Michael Vick has returned to the Georgia Dome for the Atlanta Falcons’ final regular-season game in the stadium.
Despite an online campaign calling for the Falcons to revoke their invitation, the quarterback joined a group of former players and coaches set to take part in a halftime ceremony during a game against the New Orleans Saints.
Vick was one of the most dynamic players in team history, but his legacy was marred by a dogfighting operation that sent him to federal prison for almost two years. He never played again for the Falcons.
“When I first got the call that they wanted to honor the Dome legends, I was just thankful I got the call,” Vick said before the game. “The Dome holds a special place in my heart. This is where I started my career.”
Now 36, Vick played five seasons with the Philadelphia Eagles after getting out of prison. He also spent time largely in backup roles with the New York Jets and the Pittsburgh Steelers, but hasn’t played for anyone this season and it appears his career is over.
“I’ve got some very fond memories,” Vick said.
He was asked back to Georgia Dome even though more than 28,000 people signed a petition on change.org calling for the Falcons to revoke their offer.
“For over six years, Michael Vick ran a dogfighting operation in Virginia where he personally tortured and killed dogs without hesitation, without fear of reprisal, and without remorse,” the petition said. “By inviting Michael Vick to participate in a ceremony on Sunday, the Falcons are honoring a convicted dogfighter who profited from cruelty to animals for years.”
But Vick is still remembered fondly by many fans for his career with the Falcons, and his No. 7 jersey remains one of the most popular on game days even though he last played for the team a decade ago.
“There are a lot of people who forgave me,” Vick said. “It gives me another opportunity to show a different side of myself. I’m just thankful I have a lot of supporters.”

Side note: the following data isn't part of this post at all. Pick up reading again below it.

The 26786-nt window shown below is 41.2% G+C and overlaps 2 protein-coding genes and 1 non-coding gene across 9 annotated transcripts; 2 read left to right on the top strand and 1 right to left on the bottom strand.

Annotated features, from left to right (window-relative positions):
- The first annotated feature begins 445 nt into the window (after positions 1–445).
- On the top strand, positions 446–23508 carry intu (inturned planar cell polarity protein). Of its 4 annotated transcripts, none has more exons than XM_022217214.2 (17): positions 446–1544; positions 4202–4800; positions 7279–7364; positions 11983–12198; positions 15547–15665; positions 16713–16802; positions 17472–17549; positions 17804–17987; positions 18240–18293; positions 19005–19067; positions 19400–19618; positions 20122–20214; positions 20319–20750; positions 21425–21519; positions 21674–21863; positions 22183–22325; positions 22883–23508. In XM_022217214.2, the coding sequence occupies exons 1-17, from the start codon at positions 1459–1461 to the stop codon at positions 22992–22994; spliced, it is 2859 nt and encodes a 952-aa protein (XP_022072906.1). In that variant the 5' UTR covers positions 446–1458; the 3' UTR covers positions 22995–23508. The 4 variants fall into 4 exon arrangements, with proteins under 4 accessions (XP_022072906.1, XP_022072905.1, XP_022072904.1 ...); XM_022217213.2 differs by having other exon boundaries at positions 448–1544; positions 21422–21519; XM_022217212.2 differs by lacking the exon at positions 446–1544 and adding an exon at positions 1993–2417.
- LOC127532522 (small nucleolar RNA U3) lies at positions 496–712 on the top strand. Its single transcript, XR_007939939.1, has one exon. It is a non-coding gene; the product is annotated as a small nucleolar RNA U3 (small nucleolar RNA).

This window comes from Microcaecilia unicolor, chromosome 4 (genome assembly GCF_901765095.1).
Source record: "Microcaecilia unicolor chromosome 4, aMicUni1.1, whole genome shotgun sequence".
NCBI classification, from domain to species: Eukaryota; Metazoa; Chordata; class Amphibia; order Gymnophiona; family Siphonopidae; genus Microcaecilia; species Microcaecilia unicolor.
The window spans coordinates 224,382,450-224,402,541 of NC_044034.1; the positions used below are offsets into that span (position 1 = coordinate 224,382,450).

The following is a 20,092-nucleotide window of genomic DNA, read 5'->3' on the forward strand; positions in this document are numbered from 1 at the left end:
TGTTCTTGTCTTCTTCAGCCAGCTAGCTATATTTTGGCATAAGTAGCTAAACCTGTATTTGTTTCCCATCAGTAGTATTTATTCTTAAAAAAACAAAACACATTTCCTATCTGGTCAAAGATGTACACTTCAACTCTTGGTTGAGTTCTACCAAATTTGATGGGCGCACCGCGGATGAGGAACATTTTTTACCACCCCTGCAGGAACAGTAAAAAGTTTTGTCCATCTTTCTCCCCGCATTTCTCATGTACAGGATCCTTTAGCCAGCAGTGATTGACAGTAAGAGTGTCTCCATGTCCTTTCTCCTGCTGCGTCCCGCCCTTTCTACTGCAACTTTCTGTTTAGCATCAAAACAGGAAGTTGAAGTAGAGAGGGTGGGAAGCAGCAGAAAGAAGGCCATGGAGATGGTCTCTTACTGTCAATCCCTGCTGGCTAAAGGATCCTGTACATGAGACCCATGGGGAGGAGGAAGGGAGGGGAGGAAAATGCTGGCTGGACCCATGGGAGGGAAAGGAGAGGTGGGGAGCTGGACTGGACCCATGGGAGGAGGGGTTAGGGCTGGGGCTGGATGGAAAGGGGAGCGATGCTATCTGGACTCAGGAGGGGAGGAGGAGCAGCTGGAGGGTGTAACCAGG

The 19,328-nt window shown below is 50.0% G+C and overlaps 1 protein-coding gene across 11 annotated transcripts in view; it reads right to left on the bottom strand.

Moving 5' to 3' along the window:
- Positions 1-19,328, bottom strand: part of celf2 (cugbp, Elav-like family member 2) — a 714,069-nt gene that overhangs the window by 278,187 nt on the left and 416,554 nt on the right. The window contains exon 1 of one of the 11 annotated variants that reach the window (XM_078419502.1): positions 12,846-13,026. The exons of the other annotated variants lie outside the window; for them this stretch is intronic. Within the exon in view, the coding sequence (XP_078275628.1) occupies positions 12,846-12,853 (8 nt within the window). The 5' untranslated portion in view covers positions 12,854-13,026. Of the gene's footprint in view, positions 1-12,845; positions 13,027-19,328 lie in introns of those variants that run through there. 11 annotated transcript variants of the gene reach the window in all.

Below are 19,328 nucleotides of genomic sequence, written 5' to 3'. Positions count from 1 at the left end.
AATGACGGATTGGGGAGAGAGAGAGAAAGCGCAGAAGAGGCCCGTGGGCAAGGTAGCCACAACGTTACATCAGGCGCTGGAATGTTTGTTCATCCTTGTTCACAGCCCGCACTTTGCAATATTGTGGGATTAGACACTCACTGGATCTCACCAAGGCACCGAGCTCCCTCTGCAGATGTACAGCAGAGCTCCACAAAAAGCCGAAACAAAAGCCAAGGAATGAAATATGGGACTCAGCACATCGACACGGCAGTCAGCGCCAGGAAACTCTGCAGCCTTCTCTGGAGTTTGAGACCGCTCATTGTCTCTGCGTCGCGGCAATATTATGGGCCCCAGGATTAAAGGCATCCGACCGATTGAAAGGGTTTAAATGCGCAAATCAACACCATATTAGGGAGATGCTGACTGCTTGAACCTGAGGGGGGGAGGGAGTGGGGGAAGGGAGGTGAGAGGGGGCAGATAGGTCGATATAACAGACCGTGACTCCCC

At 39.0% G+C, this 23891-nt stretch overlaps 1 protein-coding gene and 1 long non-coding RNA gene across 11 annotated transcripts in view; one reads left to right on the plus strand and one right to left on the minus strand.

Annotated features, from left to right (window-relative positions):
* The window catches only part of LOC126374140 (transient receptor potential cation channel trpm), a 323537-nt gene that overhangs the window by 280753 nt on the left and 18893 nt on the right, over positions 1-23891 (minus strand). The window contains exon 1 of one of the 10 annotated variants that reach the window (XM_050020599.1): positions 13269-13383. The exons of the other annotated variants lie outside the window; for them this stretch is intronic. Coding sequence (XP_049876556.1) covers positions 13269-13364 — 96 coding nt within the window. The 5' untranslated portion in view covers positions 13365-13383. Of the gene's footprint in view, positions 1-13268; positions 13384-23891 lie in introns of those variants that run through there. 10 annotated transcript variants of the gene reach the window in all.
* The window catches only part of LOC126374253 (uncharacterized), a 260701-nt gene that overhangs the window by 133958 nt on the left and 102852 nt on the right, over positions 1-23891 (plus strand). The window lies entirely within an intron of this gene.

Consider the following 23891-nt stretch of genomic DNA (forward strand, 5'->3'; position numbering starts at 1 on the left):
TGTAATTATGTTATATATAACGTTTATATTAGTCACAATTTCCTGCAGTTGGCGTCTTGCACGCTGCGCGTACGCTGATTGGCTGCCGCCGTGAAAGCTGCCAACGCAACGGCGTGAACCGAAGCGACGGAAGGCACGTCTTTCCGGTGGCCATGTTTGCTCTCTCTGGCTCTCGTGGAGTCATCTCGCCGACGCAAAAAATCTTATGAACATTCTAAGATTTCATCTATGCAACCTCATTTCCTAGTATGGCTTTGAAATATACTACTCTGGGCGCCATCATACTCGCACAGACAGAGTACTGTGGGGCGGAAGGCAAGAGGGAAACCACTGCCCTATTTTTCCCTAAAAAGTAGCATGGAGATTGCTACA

Vick was the top overall pick in the 2001 NFL draft, earned three Pro Bowl selections in six years with the team and guided Atlanta to the NFC championship game during the 2004 season. He was the first quarterback in league history to rush for 1,000 yards in a season.
It all fell apart when his off-the-field crimes came to light before the 2007 season. Vick pleaded guilty to financing and participating in Bad Newz Kennels, a dogfighting ring in his native Virginia.
Vick expressed remorse for his actions and became an advocate for animal rights. He was named NFL comeback player of the year in 2010 with the Eagles, receiving his final Pro Bowl nod, but will go down as a player who never quite lived up to his enormous potential.
Still, there is no doubt he was one of the greatest Falcons to play at the Georgia Dome during its 25-year history.
Atlanta is set to move next season to Mercedes-Benz Stadium, a $1.4 billion facility with a retractable roof that is under construction next door to the Georgia Dome. The current stadium will be demolished after the move is completed.
The Falcons went into their finale having already clinched the NFC South and looking to lock up a first-round bye.
After Vick’s downfall, Matt Ryan was selected in the 2008 draft and has been the team’s quarterback ever since.
He’s having his best season yet and appears to be one of the top contenders for MVP.
Vick is certainly impressed with his successor’s play.
“Matt has taken his game to another level,” the former QB said. “He is in total control.”